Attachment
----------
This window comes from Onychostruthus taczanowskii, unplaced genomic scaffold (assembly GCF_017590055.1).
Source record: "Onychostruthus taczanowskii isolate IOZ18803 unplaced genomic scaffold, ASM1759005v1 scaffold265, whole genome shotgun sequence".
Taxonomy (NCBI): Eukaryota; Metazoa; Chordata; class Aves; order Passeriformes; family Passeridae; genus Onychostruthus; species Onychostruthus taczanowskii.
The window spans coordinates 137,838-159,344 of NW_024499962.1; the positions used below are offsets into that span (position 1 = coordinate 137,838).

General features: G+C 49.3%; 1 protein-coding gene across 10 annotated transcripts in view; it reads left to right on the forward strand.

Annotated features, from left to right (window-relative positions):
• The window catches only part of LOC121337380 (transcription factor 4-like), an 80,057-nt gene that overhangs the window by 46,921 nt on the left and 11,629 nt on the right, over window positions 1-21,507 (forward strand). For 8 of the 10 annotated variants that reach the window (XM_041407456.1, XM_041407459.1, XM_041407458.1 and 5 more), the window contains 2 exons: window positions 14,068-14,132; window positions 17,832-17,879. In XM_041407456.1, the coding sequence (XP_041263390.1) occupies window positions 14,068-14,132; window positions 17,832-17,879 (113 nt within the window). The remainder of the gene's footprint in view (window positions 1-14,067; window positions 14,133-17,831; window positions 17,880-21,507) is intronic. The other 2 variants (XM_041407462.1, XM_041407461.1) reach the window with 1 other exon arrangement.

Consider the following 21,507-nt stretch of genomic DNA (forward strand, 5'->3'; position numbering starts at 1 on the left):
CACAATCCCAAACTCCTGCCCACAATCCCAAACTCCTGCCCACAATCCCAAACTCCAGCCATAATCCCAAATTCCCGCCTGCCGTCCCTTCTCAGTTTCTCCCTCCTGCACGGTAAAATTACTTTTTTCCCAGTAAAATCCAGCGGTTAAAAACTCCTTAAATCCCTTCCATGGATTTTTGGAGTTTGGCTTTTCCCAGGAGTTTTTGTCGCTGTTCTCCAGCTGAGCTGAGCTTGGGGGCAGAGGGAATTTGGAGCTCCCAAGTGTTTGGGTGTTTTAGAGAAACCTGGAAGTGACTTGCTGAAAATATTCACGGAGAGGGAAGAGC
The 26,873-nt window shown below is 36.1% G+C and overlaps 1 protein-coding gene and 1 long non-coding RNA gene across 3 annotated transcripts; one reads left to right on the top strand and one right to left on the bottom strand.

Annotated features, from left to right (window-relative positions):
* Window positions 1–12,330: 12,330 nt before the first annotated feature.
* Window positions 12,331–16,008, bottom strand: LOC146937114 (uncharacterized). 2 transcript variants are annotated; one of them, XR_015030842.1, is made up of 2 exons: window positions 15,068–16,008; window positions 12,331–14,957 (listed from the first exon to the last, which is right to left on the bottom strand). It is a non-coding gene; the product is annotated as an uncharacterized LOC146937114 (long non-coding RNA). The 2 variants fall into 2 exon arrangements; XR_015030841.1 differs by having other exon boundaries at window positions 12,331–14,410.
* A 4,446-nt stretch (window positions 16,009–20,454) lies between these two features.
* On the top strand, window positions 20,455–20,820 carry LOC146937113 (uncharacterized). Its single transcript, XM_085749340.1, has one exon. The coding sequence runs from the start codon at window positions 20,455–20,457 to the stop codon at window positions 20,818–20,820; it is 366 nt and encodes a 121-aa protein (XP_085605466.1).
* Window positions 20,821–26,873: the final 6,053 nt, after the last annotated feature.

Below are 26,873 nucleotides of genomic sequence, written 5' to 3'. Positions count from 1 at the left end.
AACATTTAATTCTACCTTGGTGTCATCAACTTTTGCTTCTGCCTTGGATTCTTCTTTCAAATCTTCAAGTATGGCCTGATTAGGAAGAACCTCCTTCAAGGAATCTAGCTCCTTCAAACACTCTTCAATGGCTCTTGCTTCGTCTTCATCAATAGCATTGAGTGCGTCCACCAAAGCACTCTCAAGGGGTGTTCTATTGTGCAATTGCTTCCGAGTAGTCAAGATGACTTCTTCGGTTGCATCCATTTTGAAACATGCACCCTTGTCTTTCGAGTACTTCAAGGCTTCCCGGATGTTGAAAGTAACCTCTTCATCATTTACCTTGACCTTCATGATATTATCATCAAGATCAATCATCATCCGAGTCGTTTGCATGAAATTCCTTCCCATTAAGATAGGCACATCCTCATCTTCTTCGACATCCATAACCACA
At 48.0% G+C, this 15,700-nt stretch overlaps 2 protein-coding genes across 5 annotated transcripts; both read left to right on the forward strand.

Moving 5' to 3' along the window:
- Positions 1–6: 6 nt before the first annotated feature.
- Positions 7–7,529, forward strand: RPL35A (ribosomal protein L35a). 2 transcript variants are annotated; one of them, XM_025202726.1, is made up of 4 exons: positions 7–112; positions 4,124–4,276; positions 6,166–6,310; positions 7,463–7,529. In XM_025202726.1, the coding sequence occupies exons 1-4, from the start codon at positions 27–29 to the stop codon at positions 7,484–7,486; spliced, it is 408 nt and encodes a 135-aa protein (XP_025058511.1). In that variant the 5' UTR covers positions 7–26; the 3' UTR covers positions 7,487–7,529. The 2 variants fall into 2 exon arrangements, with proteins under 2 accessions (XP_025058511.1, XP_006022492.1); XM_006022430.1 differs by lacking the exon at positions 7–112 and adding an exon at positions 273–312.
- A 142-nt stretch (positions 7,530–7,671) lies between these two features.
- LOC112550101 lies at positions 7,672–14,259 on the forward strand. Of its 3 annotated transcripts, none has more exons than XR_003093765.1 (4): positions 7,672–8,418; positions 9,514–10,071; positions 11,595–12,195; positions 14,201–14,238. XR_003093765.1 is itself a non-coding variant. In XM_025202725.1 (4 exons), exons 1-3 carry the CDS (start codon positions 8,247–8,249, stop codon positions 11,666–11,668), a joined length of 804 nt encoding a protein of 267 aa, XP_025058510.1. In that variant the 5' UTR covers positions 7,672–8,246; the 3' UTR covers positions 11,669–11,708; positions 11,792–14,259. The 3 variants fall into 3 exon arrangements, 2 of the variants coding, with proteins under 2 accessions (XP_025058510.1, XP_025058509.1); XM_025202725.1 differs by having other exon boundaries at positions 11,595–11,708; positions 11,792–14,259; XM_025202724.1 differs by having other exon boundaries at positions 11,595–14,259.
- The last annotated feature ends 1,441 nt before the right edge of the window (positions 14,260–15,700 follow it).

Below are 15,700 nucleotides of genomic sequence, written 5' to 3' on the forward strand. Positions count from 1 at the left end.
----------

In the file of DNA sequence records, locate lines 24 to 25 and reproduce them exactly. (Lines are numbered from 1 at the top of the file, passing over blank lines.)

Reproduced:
- LOC112550101 lies at positions 7,672–14,259 on the forward strand. Of its 3 annotated transcripts, none has more exons than XR_003093765.1 (4): positions 7,672–8,418; positions 9,514–10,071; positions 11,595–12,195; positions 14,201–14,238. XR_003093765.1 is itself a non-coding variant. In XM_025202725.1 (4 exons), exons 1-3 carry the CDS (start codon positions 8,247–8,249, stop codon positions 11,666–11,668), a joined length of 804 nt encoding a protein of 267 aa, XP_025058510.1. In that variant the 5' UTR covers positions 7,672–8,246; the 3' UTR covers positions 11,669–11,708; positions 11,792–14,259. The 3 variants fall into 3 exon arrangements, 2 of the variants coding, with proteins under 2 accessions (XP_025058510.1, XP_025058509.1); XM_025202725.1 differs by having other exon boundaries at positions 11,595–11,708; positions 11,792–14,259; XM_025202724.1 differs by having other exon boundaries at positions 11,595–14,259.
- The last annotated feature ends 1,441 nt before the right edge of the window (positions 14,260–15,700 follow it).